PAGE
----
A 16-Point Checklist for Product Development
November 22, 2010
Posted in Digital & Hard Goods
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Digital & Hard Goods
Part 2 - Checklist Points #9-16
(Missed the first set of points? Click here for Part 1.)
Let's continue with the remaining factors to consider when you are developing a product to sell on the Web...
9) Sizzle Factor
Does the product lend itself well to some marketing “sizzle.” Can you build some romance into the picture?
10) Support Required?
Is the product basically “plug and play”? If your consumer can use it immediately with no special help, this is a big plus. Otherwise, either make your product more user-friendly or prepare for tech support expenses and/or returns. Factor this in.
Make sure it’s safe and legal in every jurisdiction where you’ll be selling it. Verify that you are not violating any existing trademarks, at a minimum.
Do your own trademark search at Search It! (see Site Legalities). If it’s worth the money, and if you own the rights to the product, go ahead and register the trademark.
12) Cost of Transportation
The product must be cheap to ship (as a percentage of the cost of the item).
Infoproducts/software are the ultimate, obviously. Free trial downloads of software mean that you have shipped the product, free, before it’s even bought! If your product is good, the consumer will return to buy a password to release the software from its “trial” status.
13) Cost of Inventory
It should be cheap to maintain inventory. Infoproducts strike again! But if you want to sell high-end bikes, maybe you can get an Internet exclusive from that snazzy Italian manufacturer. Then just arrange to ship directly from his North American or European warehouse! Hey, your inventory costs just dropped to zero!
14) Potential for Repeat Purchase?
Your product must have the potential to develop repeat business. Once you have a customer, if you treat her well (see below), she will buy again. It’s OK to launch a business with a single product if you can sell enough of it to make money. But that single product must provide a springboard to repeat sales (ex., more soap, or software upgrades), or sales of other related products.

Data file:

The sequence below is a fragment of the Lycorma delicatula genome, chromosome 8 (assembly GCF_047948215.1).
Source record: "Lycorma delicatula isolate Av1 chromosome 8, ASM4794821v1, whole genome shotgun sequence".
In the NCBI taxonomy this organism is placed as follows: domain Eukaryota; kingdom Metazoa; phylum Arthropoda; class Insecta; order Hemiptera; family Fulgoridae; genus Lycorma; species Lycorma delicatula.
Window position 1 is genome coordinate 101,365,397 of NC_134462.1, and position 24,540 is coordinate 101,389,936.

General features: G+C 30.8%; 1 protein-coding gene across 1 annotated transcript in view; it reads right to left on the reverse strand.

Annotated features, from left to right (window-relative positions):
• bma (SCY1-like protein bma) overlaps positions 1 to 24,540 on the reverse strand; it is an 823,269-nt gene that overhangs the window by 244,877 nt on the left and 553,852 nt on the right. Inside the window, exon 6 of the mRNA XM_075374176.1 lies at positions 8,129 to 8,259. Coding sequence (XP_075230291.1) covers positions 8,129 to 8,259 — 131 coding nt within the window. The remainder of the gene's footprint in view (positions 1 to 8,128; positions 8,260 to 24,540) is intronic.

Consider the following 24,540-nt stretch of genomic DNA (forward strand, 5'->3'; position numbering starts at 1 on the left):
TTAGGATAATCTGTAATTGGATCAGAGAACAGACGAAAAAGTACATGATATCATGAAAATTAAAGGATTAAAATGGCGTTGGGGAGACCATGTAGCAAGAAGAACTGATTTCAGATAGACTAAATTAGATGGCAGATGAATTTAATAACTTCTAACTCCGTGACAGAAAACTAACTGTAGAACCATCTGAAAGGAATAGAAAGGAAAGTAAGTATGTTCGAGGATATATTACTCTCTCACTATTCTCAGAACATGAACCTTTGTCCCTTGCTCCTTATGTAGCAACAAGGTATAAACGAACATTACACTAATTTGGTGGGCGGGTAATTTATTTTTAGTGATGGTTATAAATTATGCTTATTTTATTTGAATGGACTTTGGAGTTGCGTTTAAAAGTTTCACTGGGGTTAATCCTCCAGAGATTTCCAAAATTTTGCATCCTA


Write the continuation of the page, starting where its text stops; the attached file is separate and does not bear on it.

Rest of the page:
Does the product lend itself to building community? Perhaps via a newsletter or a blog? Through discussions on forums? What about Twitter or Facebook?
16) “Fun” for You?
Does selling the product give you pleasure? Your Web marketing efforts will suck a lot of your time, and will require a lot of creativity. If you enjoy it, time and creativity both come easier.
If you do not feel a passion for your product, consider looking for either... something else that does excite you, or someone else who can get enthused about your product and market it for you.
A Pivotal Point
You probably want to rush ahead and “really start doing something." But the most important time that you spend on your entire project will be the time that you spend brainstorming and assessing your ideas!
Take your time and get this part right. It will save you a year (or more) of grief down the road. Why? Because you’ll think up and develop the right product, instead of the wrong one!
Next step? Follow SBI!'s proven C T P M process to convert targeted traffic into satisfied customers!